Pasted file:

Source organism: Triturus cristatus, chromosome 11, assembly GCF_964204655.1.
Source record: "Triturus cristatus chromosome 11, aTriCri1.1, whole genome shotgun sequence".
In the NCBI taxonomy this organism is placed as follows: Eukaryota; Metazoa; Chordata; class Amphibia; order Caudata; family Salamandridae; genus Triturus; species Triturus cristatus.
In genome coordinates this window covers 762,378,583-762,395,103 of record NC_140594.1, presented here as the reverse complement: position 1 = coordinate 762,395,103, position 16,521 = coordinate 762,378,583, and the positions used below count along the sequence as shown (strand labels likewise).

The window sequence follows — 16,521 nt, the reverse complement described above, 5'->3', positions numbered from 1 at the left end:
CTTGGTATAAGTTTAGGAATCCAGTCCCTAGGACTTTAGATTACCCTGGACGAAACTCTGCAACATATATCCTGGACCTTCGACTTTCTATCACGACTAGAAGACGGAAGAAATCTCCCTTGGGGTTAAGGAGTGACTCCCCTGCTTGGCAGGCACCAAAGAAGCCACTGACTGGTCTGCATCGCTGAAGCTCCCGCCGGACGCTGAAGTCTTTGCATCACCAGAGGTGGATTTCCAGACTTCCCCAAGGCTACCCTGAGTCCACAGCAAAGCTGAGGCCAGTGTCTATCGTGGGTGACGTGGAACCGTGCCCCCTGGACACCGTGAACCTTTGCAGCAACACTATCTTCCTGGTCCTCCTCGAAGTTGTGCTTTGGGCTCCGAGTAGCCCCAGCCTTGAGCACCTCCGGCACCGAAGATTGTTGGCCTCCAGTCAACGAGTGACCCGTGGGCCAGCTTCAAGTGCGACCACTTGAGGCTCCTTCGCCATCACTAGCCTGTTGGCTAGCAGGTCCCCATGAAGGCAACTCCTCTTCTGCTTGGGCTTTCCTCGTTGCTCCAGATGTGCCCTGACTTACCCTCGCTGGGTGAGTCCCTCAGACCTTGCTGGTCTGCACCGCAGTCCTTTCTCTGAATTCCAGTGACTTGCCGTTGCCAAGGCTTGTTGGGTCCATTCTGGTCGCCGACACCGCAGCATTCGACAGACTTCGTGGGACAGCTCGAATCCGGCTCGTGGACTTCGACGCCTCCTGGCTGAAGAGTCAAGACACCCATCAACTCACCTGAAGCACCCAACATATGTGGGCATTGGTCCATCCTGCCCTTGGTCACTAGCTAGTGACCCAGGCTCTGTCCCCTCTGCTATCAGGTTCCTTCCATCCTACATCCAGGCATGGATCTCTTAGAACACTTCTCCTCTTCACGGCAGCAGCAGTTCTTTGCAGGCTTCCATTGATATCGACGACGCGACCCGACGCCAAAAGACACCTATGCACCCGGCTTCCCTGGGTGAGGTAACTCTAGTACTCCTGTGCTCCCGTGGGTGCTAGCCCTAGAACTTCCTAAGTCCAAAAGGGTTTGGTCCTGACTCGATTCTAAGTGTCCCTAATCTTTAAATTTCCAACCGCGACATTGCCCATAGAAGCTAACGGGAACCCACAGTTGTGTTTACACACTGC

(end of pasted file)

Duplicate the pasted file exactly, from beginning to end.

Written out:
Source organism: Triturus cristatus, chromosome 11, assembly GCF_964204655.1.
Source record: "Triturus cristatus chromosome 11, aTriCri1.1, whole genome shotgun sequence".
In the NCBI taxonomy this organism is placed as follows: Eukaryota; Metazoa; Chordata; class Amphibia; order Caudata; family Salamandridae; genus Triturus; species Triturus cristatus.
In genome coordinates this window covers 762,378,583-762,395,103 of record NC_140594.1, presented here as the reverse complement: position 1 = coordinate 762,395,103, position 16,521 = coordinate 762,378,583, and the positions used below count along the sequence as shown (strand labels likewise).

The window sequence follows — 16,521 nt, the reverse complement described above, 5'->3', positions numbered from 1 at the left end:
CTTGGTATAAGTTTAGGAATCCAGTCCCTAGGACTTTAGATTACCCTGGACGAAACTCTGCAACATATATCCTGGACCTTCGACTTTCTATCACGACTAGAAGACGGAAGAAATCTCCCTTGGGGTTAAGGAGTGACTCCCCTGCTTGGCAGGCACCAAAGAAGCCACTGACTGGTCTGCATCGCTGAAGCTCCCGCCGGACGCTGAAGTCTTTGCATCACCAGAGGTGGATTTCCAGACTTCCCCAAGGCTACCCTGAGTCCACAGCAAAGCTGAGGCCAGTGTCTATCGTGGGTGACGTGGAACCGTGCCCCCTGGACACCGTGAACCTTTGCAGCAACACTATCTTCCTGGTCCTCCTCGAAGTTGTGCTTTGGGCTCCGAGTAGCCCCAGCCTTGAGCACCTCCGGCACCGAAGATTGTTGGCCTCCAGTCAACGAGTGACCCGTGGGCCAGCTTCAAGTGCGACCACTTGAGGCTCCTTCGCCATCACTAGCCTGTTGGCTAGCAGGTCCCCATGAAGGCAACTCCTCTTCTGCTTGGGCTTTCCTCGTTGCTCCAGATGTGCCCTGACTTACCCTCGCTGGGTGAGTCCCTCAGACCTTGCTGGTCTGCACCGCAGTCCTTTCTCTGAATTCCAGTGACTTGCCGTTGCCAAGGCTTGTTGGGTCCATTCTGGTCGCCGACACCGCAGCATTCGACAGACTTCGTGGGACAGCTCGAATCCGGCTCGTGGACTTCGACGCCTCCTGGCTGAAGAGTCAAGACACCCATCAACTCACCTGAAGCACCCAACATATGTGGGCATTGGTCCATCCTGCCCTTGGTCACTAGCTAGTGACCCAGGCTCTGTCCCCTCTGCTATCAGGTTCCTTCCATCCTACATCCAGGCATGGATCTCTTAGAACACTTCTCCTCTTCACGGCAGCAGCAGTTCTTTGCAGGCTTCCATTGATATCGACGACGCGACCCGACGCCAAAAGACACCTATGCACCCGGCTTCCCTGGGTGAGGTAACTCTAGTACTCCTGTGCTCCCGTGGGTGCTAGCCCTAGAACTTCCTAAGTCCAAAAGGGTTTGGTCCTGACTCGATTCTAAGTGTCCCTAATCTTTAAATTTCCAACCGCGACATTGCCCATAGAAGCTAACGGGAACCCACAGTTGTGTTTACACACTGC